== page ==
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Metabolism. 1991 Sep;40(9):926-33.

Forearm insulin- and non-insulin-mediated glucose uptake and muscle metabolism in man: role of free fatty acids and blood glucose levels.

Author information

1
Instituto Scientifico S. Raffaele, Cattedra di Clinica Medica, Università di Milano, Italy.

Abstract

Muscle can utilize glucose by two different mechanisms, one non-insulin-mediated and the other insulin-mediated. The aim of this study was to investigate and to quantify the influence of high and low free fatty acids (FFA) levels on muscle non-insulin-mediated glucose uptake (MNIMGU) and muscle insulin-mediated glucose uptake (MIMGU) and on muscle metabolism during euglycemia and hyperglycemia. Six healthy volunteers were submitted, in a random order, to a 2-hour euglycemic clamp (EC) followed by a 2-hour hyperglycemic (11 mmol/L) clamp (HC) under five different conditions: (1) somatostatin infusion (SRIF, 500 micrograms/h); (2) SRIF infusion preceded by a nicotinic acid analogue (acipimox, 250 mg orally, (3) SRIF plus insulin infusion; (4) SRIF plus insulin plus intralipid infusion; and (5) SRIF plus insulin infusion plus acipimox. In the postabsorptive state MNIMGU represented 71% of the total muscle glucose uptake (MGU) and during the EC a sharp reduction of FFA levels increased the MNIMGU by 10% (P less than .05), and an acute increase in FFA levels decreased the MNIMGU by 26% (P less than .05). MIMGU was significantly increased by 103% after acipimox administration (P less than .05) and was decreased by 65% during intralipid infusion (P less than .05). During HC, MNIMGU was not significantly influenced by low or high FFA levels, and MIMGU was not affected by a sharp lowering of FFA levels, but was significantly decreased (85%) during intralipid infusion. There was no significant difference in the lactate, pyruvate, and alanine balance across the forearm during EC and HC.(ABSTRACT TRUNCATED AT 250 WORDS).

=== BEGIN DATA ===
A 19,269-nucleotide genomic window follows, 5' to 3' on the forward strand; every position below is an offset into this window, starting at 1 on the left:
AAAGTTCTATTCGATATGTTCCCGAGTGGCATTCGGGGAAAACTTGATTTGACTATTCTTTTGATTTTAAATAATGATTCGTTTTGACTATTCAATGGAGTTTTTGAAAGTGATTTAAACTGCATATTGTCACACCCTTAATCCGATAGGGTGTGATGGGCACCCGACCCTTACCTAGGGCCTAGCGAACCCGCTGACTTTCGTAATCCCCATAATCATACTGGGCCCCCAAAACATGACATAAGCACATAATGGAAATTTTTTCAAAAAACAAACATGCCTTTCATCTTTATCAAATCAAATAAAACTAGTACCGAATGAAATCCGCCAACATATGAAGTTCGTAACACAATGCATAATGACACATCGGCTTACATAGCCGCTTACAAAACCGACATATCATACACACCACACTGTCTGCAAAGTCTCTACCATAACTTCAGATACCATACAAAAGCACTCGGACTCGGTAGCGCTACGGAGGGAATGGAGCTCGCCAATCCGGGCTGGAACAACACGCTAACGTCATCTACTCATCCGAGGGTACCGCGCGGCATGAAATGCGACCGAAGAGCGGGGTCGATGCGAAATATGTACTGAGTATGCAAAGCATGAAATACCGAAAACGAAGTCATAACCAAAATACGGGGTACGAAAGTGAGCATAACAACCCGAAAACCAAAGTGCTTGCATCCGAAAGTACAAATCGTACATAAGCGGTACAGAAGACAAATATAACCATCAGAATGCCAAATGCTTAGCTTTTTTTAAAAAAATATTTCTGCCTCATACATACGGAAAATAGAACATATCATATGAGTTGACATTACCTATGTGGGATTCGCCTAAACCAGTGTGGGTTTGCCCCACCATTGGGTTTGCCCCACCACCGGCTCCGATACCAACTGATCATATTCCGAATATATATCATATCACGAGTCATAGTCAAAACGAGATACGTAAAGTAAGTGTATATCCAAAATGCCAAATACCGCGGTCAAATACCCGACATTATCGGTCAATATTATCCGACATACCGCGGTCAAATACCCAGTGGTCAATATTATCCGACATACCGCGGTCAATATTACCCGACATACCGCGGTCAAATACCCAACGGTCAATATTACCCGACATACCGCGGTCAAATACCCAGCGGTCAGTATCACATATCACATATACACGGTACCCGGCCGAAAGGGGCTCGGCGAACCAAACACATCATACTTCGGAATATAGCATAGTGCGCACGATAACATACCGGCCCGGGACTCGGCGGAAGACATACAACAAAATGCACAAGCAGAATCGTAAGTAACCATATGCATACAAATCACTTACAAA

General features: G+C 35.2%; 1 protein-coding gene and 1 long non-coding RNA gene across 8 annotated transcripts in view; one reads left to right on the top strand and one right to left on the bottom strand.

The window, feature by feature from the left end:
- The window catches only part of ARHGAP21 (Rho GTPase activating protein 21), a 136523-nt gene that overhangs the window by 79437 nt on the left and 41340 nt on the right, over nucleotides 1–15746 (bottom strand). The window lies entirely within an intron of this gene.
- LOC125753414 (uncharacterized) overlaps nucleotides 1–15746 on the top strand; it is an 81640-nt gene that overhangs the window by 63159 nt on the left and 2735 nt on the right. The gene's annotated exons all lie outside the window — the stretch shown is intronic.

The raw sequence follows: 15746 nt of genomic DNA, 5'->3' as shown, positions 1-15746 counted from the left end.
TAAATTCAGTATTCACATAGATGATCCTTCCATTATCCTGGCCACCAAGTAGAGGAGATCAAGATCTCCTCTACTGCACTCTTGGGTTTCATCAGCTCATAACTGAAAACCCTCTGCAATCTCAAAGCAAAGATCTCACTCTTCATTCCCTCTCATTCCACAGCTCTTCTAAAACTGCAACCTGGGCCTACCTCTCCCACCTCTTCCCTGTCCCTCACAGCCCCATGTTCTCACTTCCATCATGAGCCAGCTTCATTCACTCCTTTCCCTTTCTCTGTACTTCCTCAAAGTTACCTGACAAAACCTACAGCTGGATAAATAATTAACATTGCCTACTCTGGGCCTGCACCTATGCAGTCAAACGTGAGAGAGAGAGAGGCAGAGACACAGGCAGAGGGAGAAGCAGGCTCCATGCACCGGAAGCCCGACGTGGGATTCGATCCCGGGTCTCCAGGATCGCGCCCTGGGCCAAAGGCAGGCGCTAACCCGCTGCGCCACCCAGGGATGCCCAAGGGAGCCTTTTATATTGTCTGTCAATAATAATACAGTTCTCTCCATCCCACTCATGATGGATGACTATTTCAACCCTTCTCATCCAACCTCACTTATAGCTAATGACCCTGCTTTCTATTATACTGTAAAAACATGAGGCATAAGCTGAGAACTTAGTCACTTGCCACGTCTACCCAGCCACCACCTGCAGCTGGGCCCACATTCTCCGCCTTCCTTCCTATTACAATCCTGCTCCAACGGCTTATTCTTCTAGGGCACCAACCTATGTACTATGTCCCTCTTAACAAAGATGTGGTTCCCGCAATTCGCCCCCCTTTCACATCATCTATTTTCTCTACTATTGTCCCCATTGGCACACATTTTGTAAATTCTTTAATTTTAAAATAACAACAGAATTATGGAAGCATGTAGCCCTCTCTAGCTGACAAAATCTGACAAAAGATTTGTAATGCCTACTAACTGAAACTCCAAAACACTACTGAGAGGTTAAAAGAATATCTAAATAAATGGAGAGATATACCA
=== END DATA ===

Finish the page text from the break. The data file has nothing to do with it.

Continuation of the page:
PMID:
1895958
DOI:
10.1016/0026-0495(91)90068-8
[Indexed for MEDLINE]

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